27 December 2007

Frozen Methane Clathrates Beneath the Seafloor: Waiting for Doomsday?

Deep in the Nankai trough off the southwestern coast of Japan, geologists from 21 countries are studying the makeup of rock beneath the seafloor. They are hoping to better understand the monstrous forces acting upon tectonic plates--that can cause killer earthquakes and tsunamis. But they are making other discoveries perhaps more important to man's fate on Earth.
The research team aboard the scientific drilling vessel Chikyu also found a methane hydrate-rich zone at one drill site, spreading out just 220 to 400 metres below the seafloor. This solid form of water, also known as methane ice, is believed to develop on the seafloor and deep in the sedimentary structures due to migration of gas from the depth of the Earth along geological faults that then crystallises on contact with cold sea water as a result of temperature and pressure. The ice contains large amounts of methane and is considered by some as a future source of fossil energy.

True, methane is a clean-burning fossil fuel that could potentially ease the transition from a fossil fuel economy to a cleaner, more sustainable energy economy. But is there a more sinister face to methane, hiding behind the beneficent appearance of an energy solution? China and India are pursuing the development of this undersea methane treasure trove, so it would be good to understand the potential dangers.
The People's Republic of China is investing millions to study this massive source of energy. The same holds true for India, South Korea and Taiwan, all nations that are on a fast track to surpassing the West as economic powers....World reserves of the frozen gas are enormous. Geologists estimate that significantly more hydrocarbons are bound in the form of methane hydrate than in all known reserves of coal, natural gas and oil combined....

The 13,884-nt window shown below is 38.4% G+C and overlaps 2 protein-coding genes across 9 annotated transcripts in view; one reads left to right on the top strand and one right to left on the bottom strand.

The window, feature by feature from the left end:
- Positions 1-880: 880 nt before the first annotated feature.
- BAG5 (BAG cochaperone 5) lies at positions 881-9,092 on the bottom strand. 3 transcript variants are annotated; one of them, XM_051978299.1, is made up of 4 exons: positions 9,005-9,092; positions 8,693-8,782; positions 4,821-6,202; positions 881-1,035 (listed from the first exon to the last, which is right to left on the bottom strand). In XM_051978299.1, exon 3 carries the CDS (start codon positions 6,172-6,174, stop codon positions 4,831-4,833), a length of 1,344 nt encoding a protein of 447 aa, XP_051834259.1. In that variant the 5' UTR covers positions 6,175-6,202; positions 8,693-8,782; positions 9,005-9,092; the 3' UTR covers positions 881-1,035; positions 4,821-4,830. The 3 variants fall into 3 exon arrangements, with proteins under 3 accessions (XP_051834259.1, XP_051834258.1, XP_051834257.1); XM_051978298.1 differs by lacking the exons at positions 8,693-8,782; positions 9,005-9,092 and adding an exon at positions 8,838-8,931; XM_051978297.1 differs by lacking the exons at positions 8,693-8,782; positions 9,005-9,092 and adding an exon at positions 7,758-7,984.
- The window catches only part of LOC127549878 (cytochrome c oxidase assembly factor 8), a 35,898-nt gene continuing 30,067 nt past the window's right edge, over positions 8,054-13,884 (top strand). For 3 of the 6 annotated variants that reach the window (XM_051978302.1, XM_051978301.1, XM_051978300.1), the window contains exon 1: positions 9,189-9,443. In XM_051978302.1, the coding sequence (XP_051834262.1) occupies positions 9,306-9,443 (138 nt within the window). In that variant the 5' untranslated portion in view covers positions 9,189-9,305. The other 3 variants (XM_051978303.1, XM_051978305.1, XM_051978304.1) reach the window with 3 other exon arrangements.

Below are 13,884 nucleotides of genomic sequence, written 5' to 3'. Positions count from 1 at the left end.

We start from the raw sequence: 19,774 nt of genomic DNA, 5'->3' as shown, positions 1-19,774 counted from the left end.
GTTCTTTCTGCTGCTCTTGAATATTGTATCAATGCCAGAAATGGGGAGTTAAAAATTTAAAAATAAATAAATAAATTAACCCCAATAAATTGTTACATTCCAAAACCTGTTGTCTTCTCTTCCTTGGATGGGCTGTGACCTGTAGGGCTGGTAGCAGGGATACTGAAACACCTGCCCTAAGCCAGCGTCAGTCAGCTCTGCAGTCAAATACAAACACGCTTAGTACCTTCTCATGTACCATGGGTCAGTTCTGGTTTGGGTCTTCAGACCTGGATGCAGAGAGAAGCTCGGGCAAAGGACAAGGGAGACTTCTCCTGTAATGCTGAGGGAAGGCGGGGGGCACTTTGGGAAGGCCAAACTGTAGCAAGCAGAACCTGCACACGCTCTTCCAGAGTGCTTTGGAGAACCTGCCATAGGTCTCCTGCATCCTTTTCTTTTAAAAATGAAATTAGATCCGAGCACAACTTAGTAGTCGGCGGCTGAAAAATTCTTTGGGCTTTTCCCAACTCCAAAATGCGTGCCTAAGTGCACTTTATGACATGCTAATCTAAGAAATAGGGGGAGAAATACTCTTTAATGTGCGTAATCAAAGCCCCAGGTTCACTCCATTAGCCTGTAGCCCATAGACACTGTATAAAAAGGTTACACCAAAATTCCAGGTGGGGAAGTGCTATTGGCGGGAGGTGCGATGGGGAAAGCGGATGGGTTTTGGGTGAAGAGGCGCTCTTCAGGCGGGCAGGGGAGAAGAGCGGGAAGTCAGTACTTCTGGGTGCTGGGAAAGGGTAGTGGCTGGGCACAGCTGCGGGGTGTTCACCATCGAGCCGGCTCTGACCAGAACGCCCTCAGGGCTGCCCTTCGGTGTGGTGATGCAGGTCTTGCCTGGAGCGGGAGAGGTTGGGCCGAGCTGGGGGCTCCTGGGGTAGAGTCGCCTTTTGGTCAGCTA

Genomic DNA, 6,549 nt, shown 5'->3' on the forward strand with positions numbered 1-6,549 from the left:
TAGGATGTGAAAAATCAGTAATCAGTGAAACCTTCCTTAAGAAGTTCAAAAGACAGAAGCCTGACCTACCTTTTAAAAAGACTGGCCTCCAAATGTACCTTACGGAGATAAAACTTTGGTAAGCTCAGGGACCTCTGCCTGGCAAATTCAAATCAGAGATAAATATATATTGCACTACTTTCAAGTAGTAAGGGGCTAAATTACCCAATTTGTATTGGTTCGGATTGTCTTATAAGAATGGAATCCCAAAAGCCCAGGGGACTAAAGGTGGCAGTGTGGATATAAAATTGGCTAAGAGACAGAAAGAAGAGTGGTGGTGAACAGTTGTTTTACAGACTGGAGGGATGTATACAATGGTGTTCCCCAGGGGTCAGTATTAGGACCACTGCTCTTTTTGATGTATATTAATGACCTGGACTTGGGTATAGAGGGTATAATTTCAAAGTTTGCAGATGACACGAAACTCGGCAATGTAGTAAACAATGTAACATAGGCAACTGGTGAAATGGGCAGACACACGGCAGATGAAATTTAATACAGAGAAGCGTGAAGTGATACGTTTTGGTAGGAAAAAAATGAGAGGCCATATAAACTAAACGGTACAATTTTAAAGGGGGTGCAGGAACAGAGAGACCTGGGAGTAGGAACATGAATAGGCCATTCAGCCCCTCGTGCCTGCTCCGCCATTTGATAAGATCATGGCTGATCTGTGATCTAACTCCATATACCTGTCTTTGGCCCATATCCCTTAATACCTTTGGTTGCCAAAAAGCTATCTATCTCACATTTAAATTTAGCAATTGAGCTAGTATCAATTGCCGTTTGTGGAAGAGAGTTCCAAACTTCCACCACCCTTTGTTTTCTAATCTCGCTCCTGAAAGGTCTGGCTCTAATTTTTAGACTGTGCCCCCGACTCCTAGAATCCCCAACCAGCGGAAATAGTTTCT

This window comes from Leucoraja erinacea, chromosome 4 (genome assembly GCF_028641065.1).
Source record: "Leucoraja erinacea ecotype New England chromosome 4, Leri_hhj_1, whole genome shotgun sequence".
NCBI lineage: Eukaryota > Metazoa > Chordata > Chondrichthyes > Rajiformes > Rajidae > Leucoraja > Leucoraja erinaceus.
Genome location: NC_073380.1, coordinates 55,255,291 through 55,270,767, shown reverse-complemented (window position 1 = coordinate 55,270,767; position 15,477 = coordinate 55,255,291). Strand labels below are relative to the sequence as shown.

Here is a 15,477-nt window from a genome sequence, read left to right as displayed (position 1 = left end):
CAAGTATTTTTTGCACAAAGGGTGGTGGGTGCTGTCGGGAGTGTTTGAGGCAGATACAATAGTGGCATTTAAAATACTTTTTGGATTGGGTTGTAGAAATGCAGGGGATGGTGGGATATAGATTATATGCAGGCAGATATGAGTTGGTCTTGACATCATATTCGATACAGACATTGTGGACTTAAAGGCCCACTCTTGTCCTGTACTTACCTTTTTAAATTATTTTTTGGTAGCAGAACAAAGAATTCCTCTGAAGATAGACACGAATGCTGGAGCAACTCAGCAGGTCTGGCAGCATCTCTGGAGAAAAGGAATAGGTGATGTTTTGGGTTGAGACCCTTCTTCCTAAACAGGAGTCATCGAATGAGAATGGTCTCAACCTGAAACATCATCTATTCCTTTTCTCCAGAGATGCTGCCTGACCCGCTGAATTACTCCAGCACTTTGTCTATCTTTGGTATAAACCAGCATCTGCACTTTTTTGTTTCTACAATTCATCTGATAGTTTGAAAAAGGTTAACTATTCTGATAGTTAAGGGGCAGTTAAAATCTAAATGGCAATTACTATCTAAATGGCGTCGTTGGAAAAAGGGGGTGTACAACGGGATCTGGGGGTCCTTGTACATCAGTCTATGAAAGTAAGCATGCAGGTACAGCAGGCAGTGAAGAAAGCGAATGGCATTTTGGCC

If there is more methane beneath the seafloor than all other fossil fuels combined, the opportunity to use the cleaner fuel may be too great for China's monstrously consuming energy sector to ignore. India's huge population rivals that of China, which forces that country to pursue ever larger energy sources. What of the dangers?
Fifty-five million years ago the world's climate was catastrophically changed when volcanoes melted natural gas frozen in the seabed....

Some climate scientists claim that it was volcanic eruption causing massive methane release that killed the dinosaurs--not cometary or asteroid collisions. Their evidence is weak, but the more radical the claim--particularly if you can connect it with global warming--the better the research grant. If one could somehow break open the seafloor and decompress and unfreeze the frozen methane clathrates, it would be better not to light a match above the surfacing bubbles.

If geologists are to drill for methane beneath the seafloor, they had best do it carefully. Unlike CO2, methane actually is a strong greenhouse gas, and it is not a plant food. Like most of the industrial chemicals upon which modern civilisation is based, methane is useful as long as kept in its proper place.